1988 Buick Reatta Models
The two-seat Buick
Chevrolet offered Corvette, Pontiac the Fiero, Cadillac the Allante, speaking technically GMC had the Syclone, and Buick had the Reatta.
The Buick lasso
Maybe more fascinating than the proliferation of couples-only vehicles from GM across all those brands is the fact that none of them really shared anything with another. GM is commonly affixed with the “badge engineering” label, particularly in reference to the 1980s era.
However, here we have a set of vehicles from a roughly ten-year span that were quite the unique expression from each division.
Even though the Allante’s V-body was, in general terms, a shortened E-body, and the Reatta rode on an E-body platform (that had been shortened), their wheelbases are different. (Reatta’s is roughly an inch shorter, at 98.5 inches.)
My point is that GM was making very interesting and unique cars at the time, and Buick’s Reatta was no exception.
The word Reatta doesn’t actually mean anything; it’s made up. However, reata (with one “t”) is an actual word, in Spanish. It apparently translates to “lariat” which means: a long, noosed rope used to catch livestock; or lasso. Where is all this going? I don’t know, because I was unable to find out any reasoning behind the selection. The best I came across was a rumor that someone on the management team had a ranch and was familiar with the Spanish term.
In any event, I think Reatta sounds exquisite and even continued Buick’s “R” theme (e.g., Regal, Riviera). Reatta was introduced for the 1988 model year but Buick had been crunching away on the car long, long before that.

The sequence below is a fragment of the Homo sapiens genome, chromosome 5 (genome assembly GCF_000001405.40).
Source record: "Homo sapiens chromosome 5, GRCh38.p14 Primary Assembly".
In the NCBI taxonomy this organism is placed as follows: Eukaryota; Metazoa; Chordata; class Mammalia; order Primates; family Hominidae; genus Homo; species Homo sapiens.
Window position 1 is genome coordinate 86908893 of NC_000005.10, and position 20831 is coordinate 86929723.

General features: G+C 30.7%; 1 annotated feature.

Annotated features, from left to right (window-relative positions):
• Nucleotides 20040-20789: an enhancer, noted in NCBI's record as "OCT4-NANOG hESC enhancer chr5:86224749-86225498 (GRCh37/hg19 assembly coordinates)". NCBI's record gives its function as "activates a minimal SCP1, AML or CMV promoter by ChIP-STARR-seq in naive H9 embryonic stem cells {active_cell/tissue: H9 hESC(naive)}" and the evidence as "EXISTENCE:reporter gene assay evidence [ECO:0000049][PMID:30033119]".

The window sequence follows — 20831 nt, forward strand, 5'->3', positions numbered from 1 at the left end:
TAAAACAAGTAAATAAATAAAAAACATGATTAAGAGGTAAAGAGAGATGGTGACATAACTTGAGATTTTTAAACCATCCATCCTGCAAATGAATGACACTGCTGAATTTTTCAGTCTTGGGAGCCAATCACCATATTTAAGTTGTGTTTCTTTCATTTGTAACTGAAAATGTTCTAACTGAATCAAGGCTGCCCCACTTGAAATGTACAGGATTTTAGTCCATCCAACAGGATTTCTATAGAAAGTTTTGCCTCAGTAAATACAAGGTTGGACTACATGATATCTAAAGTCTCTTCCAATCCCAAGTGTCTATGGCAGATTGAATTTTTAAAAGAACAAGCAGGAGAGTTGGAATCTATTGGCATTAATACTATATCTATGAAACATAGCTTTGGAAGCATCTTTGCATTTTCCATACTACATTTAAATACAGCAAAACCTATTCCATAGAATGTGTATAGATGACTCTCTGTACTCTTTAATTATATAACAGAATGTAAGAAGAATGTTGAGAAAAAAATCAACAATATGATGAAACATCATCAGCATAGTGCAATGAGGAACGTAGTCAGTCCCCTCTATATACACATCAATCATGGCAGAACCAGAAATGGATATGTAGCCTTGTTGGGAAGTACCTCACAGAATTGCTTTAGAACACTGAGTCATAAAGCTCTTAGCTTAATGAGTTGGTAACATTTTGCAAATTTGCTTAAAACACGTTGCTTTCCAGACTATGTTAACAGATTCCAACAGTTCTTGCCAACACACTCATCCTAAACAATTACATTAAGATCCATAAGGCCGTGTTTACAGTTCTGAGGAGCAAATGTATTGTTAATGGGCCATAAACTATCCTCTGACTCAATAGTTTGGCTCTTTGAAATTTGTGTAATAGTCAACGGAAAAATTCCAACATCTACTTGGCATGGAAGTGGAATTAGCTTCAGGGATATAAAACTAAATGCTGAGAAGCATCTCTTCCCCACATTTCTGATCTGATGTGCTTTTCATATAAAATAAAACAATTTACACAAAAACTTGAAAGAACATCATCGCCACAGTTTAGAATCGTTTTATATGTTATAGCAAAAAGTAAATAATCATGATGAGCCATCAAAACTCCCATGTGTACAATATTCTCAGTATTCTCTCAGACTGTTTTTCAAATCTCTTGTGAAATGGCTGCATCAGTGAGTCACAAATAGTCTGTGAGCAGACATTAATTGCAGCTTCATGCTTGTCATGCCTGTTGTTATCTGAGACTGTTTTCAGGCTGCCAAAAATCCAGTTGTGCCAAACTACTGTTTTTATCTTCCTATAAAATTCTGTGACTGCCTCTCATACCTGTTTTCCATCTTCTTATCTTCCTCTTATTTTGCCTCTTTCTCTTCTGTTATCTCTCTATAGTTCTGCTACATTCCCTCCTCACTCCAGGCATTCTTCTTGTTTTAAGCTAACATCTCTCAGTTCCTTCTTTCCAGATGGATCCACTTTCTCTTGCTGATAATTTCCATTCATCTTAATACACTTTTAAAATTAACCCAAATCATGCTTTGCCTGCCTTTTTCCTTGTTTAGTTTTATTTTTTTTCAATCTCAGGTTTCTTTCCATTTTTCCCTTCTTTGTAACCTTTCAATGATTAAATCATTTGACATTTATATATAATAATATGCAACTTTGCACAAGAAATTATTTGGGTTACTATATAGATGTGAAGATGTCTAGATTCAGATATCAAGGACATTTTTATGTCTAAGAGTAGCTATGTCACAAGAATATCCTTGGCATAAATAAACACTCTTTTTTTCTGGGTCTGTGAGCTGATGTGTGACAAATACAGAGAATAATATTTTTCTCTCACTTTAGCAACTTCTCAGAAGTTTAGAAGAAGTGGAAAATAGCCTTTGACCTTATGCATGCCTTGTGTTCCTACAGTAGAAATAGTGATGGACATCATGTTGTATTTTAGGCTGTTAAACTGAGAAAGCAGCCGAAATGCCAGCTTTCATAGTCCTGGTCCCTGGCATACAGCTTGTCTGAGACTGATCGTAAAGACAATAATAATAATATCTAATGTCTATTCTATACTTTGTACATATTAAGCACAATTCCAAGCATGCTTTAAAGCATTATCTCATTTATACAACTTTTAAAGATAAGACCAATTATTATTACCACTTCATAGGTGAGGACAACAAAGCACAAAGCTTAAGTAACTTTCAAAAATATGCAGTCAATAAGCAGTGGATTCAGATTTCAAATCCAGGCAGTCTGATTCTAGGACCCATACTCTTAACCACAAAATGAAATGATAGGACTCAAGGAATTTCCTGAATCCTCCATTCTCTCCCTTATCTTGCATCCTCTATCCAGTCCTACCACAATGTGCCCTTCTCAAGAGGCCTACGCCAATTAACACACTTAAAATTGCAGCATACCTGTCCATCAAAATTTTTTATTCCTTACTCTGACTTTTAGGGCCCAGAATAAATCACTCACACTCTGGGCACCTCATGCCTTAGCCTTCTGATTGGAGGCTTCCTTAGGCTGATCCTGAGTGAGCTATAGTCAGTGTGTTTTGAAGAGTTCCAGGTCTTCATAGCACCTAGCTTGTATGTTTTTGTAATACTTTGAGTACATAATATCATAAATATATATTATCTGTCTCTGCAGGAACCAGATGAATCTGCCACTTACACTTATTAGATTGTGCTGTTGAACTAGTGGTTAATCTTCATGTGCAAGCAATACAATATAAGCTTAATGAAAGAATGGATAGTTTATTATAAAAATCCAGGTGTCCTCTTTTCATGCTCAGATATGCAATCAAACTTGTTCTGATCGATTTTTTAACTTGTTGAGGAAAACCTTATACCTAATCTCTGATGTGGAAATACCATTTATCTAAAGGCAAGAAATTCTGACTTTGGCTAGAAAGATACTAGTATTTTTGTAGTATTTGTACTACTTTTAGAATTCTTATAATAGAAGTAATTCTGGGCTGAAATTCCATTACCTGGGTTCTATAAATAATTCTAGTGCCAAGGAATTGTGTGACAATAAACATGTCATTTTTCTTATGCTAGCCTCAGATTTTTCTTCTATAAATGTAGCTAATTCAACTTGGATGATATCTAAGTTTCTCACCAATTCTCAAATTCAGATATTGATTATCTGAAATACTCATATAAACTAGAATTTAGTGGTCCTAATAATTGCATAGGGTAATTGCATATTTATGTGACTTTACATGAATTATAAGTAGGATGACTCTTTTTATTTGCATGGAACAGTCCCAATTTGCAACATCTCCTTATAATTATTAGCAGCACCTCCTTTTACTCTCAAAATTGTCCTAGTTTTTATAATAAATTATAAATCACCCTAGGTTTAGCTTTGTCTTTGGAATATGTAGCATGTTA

To the right is a Reatta scale model from 1982. Think about what Buick’s production cars looked like at the time; mostly trending toward hard-edged, flat-surfaced wedges. This fluidic shape seems uncharacteristic and sort of prophetic for the brand.
Check out those wheel well curves on the hood and the wide, wheels-to-the-corners stance. This model is seriously attractive. It looks a little like Buick’s Questor concept car from 1983 but, I think, better.
From what I could find, this model, shown above right, is made of clay and the work of GM Advance Design Studio 2. Even at this stage, there are recognizable elements.
After gradual changes, the project’s team produced this full size clay model in January of 1983, shown left.
I find it amazing that they had probably 85 percent of the design completed, nearly five years before consumers would even see it.
Below right is a subsequent fiberglass model with more detail built into it and looking evermore familiar.
In the larger gallery version of this image, check out the sketch in the background. I’d love to see a complete version of that drawing. It looks like Reatta meets Dodge Stealth.
A couple of interesting points in this picture. First, take notice of what the two guys are doing. They are removing a glass “targa top” roof panel.
The glass roof didn’t make it to production, and neither did the thick white walled tires, the other thing I wanted to point out.
As I’d mentioned above, the car was produced as a 1988 model. It ran through 1991, having gained a convertible version starting in 1990.
Stylistically speaking, I think it looked perfect for the role it filled. The Fiero was the entry-level two-seater from GM while the Corvette covered the all-out sports car scene.
Allante faced off against the more refined, international cruisers which left Reatta to find a sweet spot that incorporated a dash of each.
The image below shows the exterior colors available for Reatta in 1988. Although they are all fine colors, on this car, I think I prefer Bright Red the most.
Continue below to the photo gallery.